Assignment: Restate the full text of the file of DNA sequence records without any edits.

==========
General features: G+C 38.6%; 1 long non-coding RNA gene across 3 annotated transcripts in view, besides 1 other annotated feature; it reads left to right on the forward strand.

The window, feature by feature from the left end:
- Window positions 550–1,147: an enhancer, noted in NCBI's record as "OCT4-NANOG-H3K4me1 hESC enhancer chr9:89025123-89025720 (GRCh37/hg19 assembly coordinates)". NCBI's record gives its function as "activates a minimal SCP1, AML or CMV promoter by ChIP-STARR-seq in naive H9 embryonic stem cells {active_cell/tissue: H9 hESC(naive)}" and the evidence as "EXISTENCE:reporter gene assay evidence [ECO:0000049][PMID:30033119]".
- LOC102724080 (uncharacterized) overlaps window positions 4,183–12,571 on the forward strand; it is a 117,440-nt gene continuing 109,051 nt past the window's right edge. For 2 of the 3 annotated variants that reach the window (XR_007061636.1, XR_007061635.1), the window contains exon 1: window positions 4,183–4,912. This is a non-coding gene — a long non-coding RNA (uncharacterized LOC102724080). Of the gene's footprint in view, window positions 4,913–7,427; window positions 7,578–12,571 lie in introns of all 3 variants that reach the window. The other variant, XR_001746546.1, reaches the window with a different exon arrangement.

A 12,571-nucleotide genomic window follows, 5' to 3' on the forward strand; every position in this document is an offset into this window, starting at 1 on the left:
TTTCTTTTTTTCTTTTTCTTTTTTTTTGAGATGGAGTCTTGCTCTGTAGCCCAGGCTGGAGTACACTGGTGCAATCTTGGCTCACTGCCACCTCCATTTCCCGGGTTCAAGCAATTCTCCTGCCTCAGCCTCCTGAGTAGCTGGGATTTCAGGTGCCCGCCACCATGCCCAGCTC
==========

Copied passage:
General features: G+C 38.6%; 1 long non-coding RNA gene across 3 annotated transcripts in view, besides 1 other annotated feature; it reads left to right on the forward strand.

The window, feature by feature from the left end:
- Window positions 550–1,147: an enhancer, noted in NCBI's record as "OCT4-NANOG-H3K4me1 hESC enhancer chr9:89025123-89025720 (GRCh37/hg19 assembly coordinates)". NCBI's record gives its function as "activates a minimal SCP1, AML or CMV promoter by ChIP-STARR-seq in naive H9 embryonic stem cells {active_cell/tissue: H9 hESC(naive)}" and the evidence as "EXISTENCE:reporter gene assay evidence [ECO:0000049][PMID:30033119]".
- LOC102724080 (uncharacterized) overlaps window positions 4,183–12,571 on the forward strand; it is a 117,440-nt gene continuing 109,051 nt past the window's right edge. For 2 of the 3 annotated variants that reach the window (XR_007061636.1, XR_007061635.1), the window contains exon 1: window positions 4,183–4,912. This is a non-coding gene — a long non-coding RNA (uncharacterized LOC102724080). Of the gene's footprint in view, window positions 4,913–7,427; window positions 7,578–12,571 lie in introns of all 3 variants that reach the window. The other variant, XR_001746546.1, reaches the window with a different exon arrangement.

A 12,571-nucleotide genomic window follows, 5' to 3' on the forward strand; every position in this document is an offset into this window, starting at 1 on the left:
TTTCTTTTTTTCTTTTTCTTTTTTTTTGAGATGGAGTCTTGCTCTGTAGCCCAGGCTGGAGTACACTGGTGCAATCTTGGCTCACTGCCACCTCCATTTCCCGGGTTCAAGCAATTCTCCTGCCTCAGCCTCCTGAGTAGCTGGGATTTCAGGTGCCCGCCACCATGCCCAGCTC